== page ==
Uncle and nephew avoid jail for 'bar brawl' at hotel
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A 49-year-old man and his nephew have avoided going straight to jail over a 'barroom brawl' at an Ipswich hotel.
Andrew Witten and his 24-year-old nephew, Jake McKenna, appeared at Ipswich Crown Court on Wednesday to face sentencing for the Pentahotel disturbance.
Witten had earlier pleaded guilty to affray, battery and assaulting a police officer, while McKenna admitted affray in relation to the same incident.
A third man, Harry Marney, was acquitted following a trial earlier this month.
According to prosecutor Michael Harrison, the brawl began after Witten was refused further service due to his level of intoxication in the early hours of November 24, 2018.
Witten, of Charsley Close, Amersham, and McKenna, of Lily’s Walk, High Wycombe, were eventually allowed to continue playing pool in the lounge area, where they asked two other customers – both doormen from Ipswich's Sin Bar – to buy drinks on their behalf.
When the doormen refused, Witten became aggressive, grabbing at the jacket of Sin Bar owner Shabbir Khan, who was also present, before snapping a pool cue in half and breaking it across doorman Brett Crittenden's head.
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Mr Harrison said McKenna then began throwing punches as the scene descended into a "barroom brawl", with both men kicking Mr Crittenden as he lay on the floor.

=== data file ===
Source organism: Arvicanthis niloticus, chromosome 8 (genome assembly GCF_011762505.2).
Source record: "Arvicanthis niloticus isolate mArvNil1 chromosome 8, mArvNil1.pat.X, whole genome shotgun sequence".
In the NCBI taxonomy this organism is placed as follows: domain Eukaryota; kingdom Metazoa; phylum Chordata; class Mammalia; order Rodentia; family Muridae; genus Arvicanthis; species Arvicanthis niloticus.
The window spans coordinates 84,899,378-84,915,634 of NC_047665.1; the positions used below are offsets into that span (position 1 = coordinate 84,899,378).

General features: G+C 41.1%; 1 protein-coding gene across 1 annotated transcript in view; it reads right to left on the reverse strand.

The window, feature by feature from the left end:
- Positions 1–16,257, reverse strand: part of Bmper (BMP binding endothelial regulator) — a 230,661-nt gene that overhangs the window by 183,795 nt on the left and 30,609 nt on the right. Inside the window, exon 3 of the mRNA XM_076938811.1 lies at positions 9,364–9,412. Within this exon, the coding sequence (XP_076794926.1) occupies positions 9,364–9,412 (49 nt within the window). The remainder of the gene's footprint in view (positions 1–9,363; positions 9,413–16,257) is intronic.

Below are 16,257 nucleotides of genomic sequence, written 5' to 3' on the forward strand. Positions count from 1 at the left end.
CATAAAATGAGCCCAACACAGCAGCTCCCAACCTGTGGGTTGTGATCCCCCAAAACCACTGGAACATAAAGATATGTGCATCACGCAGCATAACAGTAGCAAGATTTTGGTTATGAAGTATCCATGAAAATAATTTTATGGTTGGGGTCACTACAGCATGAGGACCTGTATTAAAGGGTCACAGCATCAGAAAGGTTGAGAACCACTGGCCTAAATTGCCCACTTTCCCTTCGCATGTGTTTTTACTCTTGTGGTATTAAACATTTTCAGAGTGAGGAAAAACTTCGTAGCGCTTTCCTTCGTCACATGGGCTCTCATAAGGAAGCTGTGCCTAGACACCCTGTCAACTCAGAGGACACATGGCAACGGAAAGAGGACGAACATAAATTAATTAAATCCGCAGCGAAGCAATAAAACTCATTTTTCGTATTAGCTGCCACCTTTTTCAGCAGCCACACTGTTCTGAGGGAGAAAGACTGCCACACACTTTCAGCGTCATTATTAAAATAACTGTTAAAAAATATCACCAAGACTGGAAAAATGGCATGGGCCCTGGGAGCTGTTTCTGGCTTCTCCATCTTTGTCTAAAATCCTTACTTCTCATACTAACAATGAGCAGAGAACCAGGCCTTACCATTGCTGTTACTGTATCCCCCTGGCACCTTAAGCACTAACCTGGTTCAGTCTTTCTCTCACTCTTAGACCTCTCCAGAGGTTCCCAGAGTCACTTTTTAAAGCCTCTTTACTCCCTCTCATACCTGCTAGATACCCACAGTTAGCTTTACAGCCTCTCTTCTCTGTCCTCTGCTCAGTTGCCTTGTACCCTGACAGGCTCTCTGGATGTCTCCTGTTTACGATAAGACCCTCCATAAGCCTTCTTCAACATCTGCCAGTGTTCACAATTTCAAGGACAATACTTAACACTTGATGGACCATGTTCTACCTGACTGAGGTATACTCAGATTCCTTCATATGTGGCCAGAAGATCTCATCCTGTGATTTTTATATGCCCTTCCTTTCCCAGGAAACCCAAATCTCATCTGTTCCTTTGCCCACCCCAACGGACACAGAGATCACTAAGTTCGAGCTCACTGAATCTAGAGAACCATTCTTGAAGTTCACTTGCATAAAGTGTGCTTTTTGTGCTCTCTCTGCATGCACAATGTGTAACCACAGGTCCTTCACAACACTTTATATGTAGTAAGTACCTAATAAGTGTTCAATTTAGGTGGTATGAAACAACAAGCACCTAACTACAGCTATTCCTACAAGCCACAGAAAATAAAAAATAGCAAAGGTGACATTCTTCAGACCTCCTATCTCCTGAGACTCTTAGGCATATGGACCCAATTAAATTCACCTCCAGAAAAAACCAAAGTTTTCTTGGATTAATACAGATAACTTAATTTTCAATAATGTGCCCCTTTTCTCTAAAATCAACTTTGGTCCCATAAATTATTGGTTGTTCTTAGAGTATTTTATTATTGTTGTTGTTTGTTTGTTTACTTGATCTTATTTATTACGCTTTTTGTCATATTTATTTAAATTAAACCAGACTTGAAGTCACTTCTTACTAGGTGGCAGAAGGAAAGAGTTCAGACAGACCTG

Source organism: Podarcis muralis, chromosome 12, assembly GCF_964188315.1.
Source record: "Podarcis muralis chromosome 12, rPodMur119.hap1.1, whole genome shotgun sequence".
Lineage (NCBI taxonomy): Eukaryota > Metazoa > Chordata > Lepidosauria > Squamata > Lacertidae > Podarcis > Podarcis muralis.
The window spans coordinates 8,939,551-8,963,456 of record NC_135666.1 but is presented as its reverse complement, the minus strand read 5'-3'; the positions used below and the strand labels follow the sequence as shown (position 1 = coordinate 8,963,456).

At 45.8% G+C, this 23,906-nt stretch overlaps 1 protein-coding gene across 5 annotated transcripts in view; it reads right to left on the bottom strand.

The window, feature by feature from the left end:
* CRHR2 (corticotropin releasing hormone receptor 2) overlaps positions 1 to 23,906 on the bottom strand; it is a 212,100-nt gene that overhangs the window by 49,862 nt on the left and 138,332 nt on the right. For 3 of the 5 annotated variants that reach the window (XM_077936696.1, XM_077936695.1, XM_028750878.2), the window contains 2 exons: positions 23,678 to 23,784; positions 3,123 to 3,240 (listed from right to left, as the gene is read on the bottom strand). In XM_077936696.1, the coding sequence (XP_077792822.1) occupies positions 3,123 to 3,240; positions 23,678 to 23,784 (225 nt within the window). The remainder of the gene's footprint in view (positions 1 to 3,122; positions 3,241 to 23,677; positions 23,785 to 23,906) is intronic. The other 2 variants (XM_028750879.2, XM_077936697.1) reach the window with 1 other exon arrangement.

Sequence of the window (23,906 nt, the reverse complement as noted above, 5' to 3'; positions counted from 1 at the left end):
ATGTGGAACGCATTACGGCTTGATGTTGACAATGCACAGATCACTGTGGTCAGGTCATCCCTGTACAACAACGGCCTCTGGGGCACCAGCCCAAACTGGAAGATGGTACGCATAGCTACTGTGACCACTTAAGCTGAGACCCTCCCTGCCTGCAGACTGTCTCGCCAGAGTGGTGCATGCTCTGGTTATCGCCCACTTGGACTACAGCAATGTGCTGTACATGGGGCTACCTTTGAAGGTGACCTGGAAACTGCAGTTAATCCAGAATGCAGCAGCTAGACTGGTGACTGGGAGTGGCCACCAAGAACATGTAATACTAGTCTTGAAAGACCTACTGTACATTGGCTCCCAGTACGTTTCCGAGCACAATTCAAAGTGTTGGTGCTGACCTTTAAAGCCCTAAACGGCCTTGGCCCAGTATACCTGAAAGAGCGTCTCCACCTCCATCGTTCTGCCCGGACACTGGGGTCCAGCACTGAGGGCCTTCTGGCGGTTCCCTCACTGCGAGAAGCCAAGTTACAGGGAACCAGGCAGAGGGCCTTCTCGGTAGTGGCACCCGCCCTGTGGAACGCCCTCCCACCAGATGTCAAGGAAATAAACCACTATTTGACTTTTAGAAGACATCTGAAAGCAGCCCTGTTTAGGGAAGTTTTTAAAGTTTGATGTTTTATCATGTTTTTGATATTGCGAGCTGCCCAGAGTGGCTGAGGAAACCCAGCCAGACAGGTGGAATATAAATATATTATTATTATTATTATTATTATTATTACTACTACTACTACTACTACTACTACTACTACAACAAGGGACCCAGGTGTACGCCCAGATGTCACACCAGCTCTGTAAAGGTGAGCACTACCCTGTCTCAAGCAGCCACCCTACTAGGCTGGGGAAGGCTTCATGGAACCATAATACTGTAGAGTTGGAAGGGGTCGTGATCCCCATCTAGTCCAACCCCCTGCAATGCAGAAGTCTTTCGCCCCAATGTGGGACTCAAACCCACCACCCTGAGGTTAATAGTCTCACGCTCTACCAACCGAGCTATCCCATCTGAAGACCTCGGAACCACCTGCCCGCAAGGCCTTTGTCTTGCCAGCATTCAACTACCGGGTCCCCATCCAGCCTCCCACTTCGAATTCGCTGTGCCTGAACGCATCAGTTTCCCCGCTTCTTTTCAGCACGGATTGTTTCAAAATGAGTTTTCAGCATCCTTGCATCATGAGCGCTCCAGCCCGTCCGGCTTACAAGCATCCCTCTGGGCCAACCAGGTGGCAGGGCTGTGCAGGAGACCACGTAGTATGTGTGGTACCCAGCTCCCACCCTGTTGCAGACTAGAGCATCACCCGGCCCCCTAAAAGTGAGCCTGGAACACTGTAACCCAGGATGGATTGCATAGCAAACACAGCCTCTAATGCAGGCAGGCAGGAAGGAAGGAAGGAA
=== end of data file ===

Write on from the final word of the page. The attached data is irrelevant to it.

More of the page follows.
When police arrived at 4.06am, Witten was still throwing punches and had to be tackled to the floor, where he kicked out and connected his shin with an officer's head.
Darren Almeida, mitigating, said both men had since turned their lives around, with Witten seeking help for substance misuse and McKenna attending anger management sessions.
He said both were currently out of work but seeking employment in the construction industry.
Judge Emma Peters called the incident a "prolonged, sustained, and frightening period of violence".
Judge Peters said Witten and McKenna's claim they had reacted to being called 'gypsies' during the disturbance was no excuse.
Witten was handed a 17-month prison sentence, suspended for two years, with 180 hours of unpaid work, a four-month curfew and up to 20 days of rehabilitation activity requirement. He must pay Mr Crittenden £300 and the officer £100 in compensation.
McKenna received a nine-month term, suspended for 18 months, with 140 hours of unpaid work and up to 20 days of rehabilitation activity requirement. He must also pay Mr Crittenden £300.